Thursday, 8 July 2010

Unseen Academicals – a book review

by Terry Pratchett

Sir Terry Pratchett’s 37th Discworld book is about football and the important thing about football is that it is not just about football. Yes, there is football in the book, whether the medieval violent scrum with optional ball, or the more modern game with compulsory ball and optional violence; but there is also love, passion (not always the same thing), pathos, and satire.

Like the game, the story is one of two halves. Above the stairs the wizards are faced with a choice between playing a game of football or losing a valuable bequest, forcing them to cut back to only three meals a day. Unfortunately football is not the (relatively) genteel game we know today, but the ancient version of an organised riot. Fortunately for them, mystical forces are afoot and the goddess Pedestriana, via Lord Vetinari among others, is moving to bring the beautiful game back to a more civilised and organised form.

Below the stairs we have Glenda - ruler of the night kitchen and baker of pies, her friend Juliet – simple kitchen assistant yet destined to be the disc’s greatest (or first) fashion model, Trevor – expert dribbler of tin cans yet forsworn football after it claimed his father’s life, and Nutt – expert dribbler of candles, goblin, and with such a mysterious past that even he does not know it. Trevor and Juliet are star-crossed lovers from two rival footballing houses who have to overcome both their family’s prejudice and their own, Glenda must protect Juliet in her career transition as well as the football of the masses from the interference of the nobility, and Nutt must find out who he really is plus train the wizards to a point where they can not only win the football game but survive it.

(c) Paul Kidby

Whether it is because of his age and condition or despite it, both Terry Pratchett’s writing and his characters themselves are maturing. Once the wizards were the source of a constant stream of farce and lampoon, now they are grownup and reasonable (though still eccentric). Rincewind even runs in the right direction occasionally. Lord Vetinari, once an enigmatic cipher now has more depth and humanity, though strangely seems the less for it. Some of the characters, like Juliet, are not particularly rounded, but that is deliberate (and matches her physique). Others, like Glenda, are well rounded (in both senses). The silliness of old has (in the most part) been replaced by quality characterisation. It’s right that some characters, like Pepe the knife-wielding fashion designer or the passengers on the bus to Sto Lat, don’t quite ring true, but most work very well despite the change of voice in so many old friends.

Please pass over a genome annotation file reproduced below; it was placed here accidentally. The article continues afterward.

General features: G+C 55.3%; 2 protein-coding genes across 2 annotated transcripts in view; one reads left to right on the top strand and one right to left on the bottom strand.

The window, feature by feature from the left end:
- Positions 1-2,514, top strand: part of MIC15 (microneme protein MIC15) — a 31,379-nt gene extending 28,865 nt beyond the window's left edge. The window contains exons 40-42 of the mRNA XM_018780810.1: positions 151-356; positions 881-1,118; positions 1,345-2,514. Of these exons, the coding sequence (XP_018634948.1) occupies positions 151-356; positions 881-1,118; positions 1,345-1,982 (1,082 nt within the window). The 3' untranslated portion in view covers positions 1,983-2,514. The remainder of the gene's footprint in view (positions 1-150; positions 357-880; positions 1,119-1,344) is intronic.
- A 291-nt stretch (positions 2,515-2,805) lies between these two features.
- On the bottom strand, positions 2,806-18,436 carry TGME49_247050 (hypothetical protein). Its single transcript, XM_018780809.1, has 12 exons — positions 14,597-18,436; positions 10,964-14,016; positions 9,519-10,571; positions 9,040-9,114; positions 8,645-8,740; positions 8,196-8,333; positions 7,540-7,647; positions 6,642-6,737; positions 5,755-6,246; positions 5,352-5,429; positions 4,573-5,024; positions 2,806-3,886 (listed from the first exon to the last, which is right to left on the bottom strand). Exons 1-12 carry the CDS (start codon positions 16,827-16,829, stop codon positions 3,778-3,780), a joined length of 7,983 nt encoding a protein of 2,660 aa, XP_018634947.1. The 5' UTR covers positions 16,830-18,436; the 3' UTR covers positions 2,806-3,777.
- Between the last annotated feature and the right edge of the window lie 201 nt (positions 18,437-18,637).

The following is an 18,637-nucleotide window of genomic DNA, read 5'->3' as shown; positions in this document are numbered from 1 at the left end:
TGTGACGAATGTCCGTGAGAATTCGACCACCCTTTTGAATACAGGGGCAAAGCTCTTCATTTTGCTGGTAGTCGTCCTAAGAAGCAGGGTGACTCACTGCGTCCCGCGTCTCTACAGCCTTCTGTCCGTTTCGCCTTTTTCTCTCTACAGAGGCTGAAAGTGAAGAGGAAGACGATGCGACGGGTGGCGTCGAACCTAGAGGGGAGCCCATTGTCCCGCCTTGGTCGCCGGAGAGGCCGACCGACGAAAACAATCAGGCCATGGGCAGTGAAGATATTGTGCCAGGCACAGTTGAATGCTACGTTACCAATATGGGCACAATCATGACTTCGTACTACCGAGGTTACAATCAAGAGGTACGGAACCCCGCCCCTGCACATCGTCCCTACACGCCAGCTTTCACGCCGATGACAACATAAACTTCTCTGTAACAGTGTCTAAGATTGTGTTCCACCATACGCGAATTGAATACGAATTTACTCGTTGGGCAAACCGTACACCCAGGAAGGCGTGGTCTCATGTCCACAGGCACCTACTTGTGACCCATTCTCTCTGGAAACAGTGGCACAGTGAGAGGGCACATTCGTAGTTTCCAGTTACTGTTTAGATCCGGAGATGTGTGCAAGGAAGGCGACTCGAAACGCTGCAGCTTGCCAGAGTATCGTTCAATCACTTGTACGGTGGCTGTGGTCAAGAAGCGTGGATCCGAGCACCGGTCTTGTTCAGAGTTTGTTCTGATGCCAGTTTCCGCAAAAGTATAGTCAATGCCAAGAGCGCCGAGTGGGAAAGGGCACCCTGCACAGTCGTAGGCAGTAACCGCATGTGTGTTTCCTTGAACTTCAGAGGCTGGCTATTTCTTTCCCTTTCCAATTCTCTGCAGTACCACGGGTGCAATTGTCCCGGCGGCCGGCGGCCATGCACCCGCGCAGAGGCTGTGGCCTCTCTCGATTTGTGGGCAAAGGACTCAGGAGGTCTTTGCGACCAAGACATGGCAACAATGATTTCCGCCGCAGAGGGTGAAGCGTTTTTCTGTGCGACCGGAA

Contents aside , there are a couple of things amiss with the cover (well, the UK cover). Trevor Likely is wearing a wizard’s hat (he is only University staff), Nutt appears to have two legs on one knee (ok his race was originally made by Igors, but that is not right) and is the wrong colour, and it was the Dean not Vetinari as the referee. Still, it would not be a Pratchett (never mind a fantasy) cover without some mismatch with the text. It’s still a good picture though and Paul Kidby’s covers are more appropriate than the Josh Kirby ones.

This is not a bad book; Sir Terry is incapable of writing a bad book (as long as you ignore Small Gods and everything before The Colour of Magic), but this is not his best and the satisfactory ending is strangely lacking. Yes the wizards win the match because of Trevor and Nutt (bet you didn’t see that one coming), the various couples come to suitable understandings, and the bullies get their comeuppance, but the tying-up of loose ends is a little too glib. Maybe it was that divine intervention.

With his onset of alzheimer’s some are saying that it is all over for Sir Terry, but on the strength of Unseen Academicals he has got lots of extra time left.

Images copyright Paul Kidby

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